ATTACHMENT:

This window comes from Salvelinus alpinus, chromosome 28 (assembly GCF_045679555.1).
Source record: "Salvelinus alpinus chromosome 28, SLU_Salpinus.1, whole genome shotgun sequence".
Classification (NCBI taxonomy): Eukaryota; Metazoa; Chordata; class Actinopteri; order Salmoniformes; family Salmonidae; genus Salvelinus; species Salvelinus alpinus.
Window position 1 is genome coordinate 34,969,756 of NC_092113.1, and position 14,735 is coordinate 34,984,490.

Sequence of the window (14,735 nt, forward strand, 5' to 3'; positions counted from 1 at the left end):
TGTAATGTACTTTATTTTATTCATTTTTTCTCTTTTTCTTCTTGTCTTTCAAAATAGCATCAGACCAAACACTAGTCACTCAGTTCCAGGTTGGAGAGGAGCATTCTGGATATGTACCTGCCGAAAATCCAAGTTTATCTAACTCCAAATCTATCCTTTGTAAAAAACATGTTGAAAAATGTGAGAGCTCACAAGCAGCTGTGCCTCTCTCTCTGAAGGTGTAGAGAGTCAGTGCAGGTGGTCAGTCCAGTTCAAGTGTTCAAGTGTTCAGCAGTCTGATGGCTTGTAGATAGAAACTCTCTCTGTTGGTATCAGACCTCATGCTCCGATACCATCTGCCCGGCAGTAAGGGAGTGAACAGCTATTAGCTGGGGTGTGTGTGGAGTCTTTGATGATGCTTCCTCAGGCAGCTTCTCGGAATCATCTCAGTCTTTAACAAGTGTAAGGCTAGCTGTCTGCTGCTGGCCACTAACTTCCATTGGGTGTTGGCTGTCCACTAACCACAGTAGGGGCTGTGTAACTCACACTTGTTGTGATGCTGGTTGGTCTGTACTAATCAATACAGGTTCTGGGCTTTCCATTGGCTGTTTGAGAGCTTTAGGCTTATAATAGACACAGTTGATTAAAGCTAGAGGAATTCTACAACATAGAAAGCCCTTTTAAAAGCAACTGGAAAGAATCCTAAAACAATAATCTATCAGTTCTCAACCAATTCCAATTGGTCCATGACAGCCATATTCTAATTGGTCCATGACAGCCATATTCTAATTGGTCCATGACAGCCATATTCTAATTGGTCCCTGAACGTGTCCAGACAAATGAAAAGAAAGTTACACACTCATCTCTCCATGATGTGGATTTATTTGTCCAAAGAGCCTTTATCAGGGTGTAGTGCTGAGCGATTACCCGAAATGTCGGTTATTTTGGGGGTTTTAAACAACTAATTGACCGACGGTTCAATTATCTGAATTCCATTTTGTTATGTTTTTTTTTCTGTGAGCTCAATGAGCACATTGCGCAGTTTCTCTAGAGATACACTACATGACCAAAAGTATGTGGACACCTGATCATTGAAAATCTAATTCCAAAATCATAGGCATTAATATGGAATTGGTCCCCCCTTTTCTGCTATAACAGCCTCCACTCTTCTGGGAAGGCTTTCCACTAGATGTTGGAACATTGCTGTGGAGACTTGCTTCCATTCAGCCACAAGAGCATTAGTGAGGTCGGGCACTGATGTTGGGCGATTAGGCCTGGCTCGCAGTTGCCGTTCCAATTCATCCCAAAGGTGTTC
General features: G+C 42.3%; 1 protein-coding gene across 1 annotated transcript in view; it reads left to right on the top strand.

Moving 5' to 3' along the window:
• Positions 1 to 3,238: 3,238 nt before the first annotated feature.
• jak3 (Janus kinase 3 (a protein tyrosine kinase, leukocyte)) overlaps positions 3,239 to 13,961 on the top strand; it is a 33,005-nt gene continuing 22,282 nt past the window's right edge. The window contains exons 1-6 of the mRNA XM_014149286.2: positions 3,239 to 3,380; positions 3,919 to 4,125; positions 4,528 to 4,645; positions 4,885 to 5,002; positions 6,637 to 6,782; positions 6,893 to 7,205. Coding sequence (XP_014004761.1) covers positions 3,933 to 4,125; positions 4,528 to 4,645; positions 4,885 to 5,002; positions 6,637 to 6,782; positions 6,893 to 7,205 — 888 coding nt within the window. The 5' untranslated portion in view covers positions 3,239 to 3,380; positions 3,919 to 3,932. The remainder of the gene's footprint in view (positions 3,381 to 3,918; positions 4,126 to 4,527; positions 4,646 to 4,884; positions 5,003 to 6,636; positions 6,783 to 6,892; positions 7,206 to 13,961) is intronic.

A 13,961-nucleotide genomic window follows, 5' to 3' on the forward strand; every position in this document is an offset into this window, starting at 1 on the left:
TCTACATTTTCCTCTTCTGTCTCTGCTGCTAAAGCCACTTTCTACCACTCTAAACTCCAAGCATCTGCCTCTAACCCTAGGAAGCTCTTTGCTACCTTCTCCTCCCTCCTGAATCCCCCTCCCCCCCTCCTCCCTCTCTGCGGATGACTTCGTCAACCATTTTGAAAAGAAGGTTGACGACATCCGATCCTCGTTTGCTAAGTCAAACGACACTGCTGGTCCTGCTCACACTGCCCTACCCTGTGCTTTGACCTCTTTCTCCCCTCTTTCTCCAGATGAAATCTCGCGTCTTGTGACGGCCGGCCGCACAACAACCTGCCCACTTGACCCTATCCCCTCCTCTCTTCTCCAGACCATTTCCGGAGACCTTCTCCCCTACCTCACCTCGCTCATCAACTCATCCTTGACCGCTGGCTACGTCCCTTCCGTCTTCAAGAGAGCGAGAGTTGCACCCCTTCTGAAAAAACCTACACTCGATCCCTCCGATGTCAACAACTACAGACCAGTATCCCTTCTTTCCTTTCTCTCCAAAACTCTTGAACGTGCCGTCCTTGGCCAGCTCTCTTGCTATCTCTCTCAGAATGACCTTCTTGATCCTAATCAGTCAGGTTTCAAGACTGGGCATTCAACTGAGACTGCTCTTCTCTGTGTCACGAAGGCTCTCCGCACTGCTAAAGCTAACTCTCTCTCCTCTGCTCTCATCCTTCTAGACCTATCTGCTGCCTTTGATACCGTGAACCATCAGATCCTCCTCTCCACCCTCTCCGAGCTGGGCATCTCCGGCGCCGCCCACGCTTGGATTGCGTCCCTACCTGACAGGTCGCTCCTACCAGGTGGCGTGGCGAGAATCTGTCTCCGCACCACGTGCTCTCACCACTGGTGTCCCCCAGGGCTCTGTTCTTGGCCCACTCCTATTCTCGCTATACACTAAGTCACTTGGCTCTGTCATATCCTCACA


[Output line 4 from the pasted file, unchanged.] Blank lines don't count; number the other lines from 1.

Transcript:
Window position 1 is genome coordinate 34,969,756 of NC_092113.1, and position 14,735 is coordinate 34,984,490.